||Volume 10, Number 5, March 1998
The Ontario Teachers' Pension Plan cancels reciprocal agreement
The Ontario Teachers' Pension Plan has served notice on the B.C. Teachers' Pension Plan, the Alberta Teachers' Retirement Fund, and the Province of Quebec that it is cancelling the Interprovincial Reciprocal Transfer Agreement effective July 31, 1998, even though the agreement was just signed in January 1995. Ontario is seeking a common assumptions agreement, which would cost the B.C. (and Alberta) plan a great deal of money, as Ontario uses assumptions that are significantly different from the B.C. plan.
What does this mean to teachers with service in Ontario? If you wish to have this service recognized in B.C., you must submit to Ontario an application to transfer on or before July 31, 1998. Under the current system, failure to do so will mean no ability to use the service toward your B.C. pension.
Do not delay! If you have service, apply to transfer it now. Let your colleagues know about this in case they do not read this article. The window of opportunity is very small.
Members of the B.C. Teachers' Pension Board will work with the Superannuation Commission to try to make transfers possible without the reciprocal agreement in place, but in all likelihood, such transfers would provide less money to the teacher than the current arrangement. The Superannuation Commission has requested a delay on the cancellation of the agreement to further explore the issues.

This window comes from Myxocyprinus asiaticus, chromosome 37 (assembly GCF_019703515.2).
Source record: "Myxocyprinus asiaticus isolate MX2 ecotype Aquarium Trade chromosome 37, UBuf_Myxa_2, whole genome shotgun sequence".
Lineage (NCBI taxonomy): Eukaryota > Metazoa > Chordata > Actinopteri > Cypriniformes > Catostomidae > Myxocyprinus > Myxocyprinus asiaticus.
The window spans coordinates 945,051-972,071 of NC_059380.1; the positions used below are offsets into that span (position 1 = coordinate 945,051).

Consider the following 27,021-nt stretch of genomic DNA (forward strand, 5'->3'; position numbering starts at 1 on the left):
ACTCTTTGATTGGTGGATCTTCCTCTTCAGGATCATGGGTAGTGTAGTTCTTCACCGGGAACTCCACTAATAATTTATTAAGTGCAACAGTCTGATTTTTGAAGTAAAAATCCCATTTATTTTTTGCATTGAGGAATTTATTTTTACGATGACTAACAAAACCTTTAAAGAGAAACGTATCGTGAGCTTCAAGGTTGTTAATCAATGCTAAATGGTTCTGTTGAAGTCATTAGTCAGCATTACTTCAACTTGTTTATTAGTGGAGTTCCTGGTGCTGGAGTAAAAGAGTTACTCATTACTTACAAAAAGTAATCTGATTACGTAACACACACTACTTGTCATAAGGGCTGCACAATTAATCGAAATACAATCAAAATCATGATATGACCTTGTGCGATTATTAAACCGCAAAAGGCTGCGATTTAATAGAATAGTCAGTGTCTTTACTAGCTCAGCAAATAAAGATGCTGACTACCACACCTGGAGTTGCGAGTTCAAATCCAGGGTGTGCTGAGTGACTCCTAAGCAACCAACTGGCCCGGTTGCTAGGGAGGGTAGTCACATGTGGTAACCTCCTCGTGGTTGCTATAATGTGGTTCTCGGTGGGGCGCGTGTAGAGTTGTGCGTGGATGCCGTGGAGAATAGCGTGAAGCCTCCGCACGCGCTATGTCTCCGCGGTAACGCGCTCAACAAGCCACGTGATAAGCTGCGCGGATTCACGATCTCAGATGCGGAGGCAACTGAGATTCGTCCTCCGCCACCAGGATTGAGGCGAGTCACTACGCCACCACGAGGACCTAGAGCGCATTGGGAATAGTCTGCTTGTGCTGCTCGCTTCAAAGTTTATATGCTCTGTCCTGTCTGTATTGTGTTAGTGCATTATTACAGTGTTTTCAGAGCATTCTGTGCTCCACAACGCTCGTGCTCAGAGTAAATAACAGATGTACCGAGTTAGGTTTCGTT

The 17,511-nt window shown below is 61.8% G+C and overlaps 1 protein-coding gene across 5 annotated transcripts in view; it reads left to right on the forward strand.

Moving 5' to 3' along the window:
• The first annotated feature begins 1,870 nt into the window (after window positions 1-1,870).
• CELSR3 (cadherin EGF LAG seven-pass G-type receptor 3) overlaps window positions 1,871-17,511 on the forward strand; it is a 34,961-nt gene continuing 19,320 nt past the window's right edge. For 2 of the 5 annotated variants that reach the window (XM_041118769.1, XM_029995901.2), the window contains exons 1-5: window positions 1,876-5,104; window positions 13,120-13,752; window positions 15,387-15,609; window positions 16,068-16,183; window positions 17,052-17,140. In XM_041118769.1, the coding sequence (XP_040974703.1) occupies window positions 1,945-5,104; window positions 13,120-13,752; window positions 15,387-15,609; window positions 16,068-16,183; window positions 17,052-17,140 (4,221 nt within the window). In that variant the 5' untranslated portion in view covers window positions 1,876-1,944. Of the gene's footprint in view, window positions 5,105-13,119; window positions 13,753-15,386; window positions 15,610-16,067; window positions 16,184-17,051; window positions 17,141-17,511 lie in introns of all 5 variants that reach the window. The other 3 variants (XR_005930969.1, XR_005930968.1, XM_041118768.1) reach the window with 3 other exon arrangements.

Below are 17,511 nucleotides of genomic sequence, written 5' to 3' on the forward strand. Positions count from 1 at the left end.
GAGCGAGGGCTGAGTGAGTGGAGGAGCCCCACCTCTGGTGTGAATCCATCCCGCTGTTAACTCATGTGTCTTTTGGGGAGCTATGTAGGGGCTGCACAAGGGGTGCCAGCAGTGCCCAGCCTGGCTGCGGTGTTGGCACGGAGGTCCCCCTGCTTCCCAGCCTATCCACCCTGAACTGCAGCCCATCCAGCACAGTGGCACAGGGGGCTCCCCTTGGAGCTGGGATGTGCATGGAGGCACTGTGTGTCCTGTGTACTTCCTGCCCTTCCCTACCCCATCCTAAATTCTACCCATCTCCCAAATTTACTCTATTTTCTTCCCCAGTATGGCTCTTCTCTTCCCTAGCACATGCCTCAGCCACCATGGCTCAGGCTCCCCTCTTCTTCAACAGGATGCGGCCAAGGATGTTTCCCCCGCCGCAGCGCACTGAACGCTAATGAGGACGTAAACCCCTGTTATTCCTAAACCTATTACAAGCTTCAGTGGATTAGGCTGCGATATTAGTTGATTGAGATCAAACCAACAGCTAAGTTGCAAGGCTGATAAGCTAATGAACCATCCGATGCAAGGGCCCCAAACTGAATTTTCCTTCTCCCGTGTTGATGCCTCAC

Should the situation change, you will be advised through Teacher.
Pension news SD 65
Did you work as a TOC in School District 65 prior to June 30, 1997?
According to the Pension (Teachers) Act and the employer's manual, school boards are required to advise teachers on call and part-time teachers of less than 50%, of the option of participating in the Teachers' Pension Plan at the time of hiring. Our board did not begin the practice until September 1997.
The board has acknowledged its oversight and, as a consequence, has sent letters to some members, going back only to September 1, 1995.
Members who provided TOC service and members who were part-time teachers of less than 50% prior to June 30, 1995, wishing recognition for pension service should contact, Carolyn Prellwitz, president, CDTA, (250) 748-2251, F: (250) 748-5243, firstname.lastname@example.org
Factor 88? Age 64?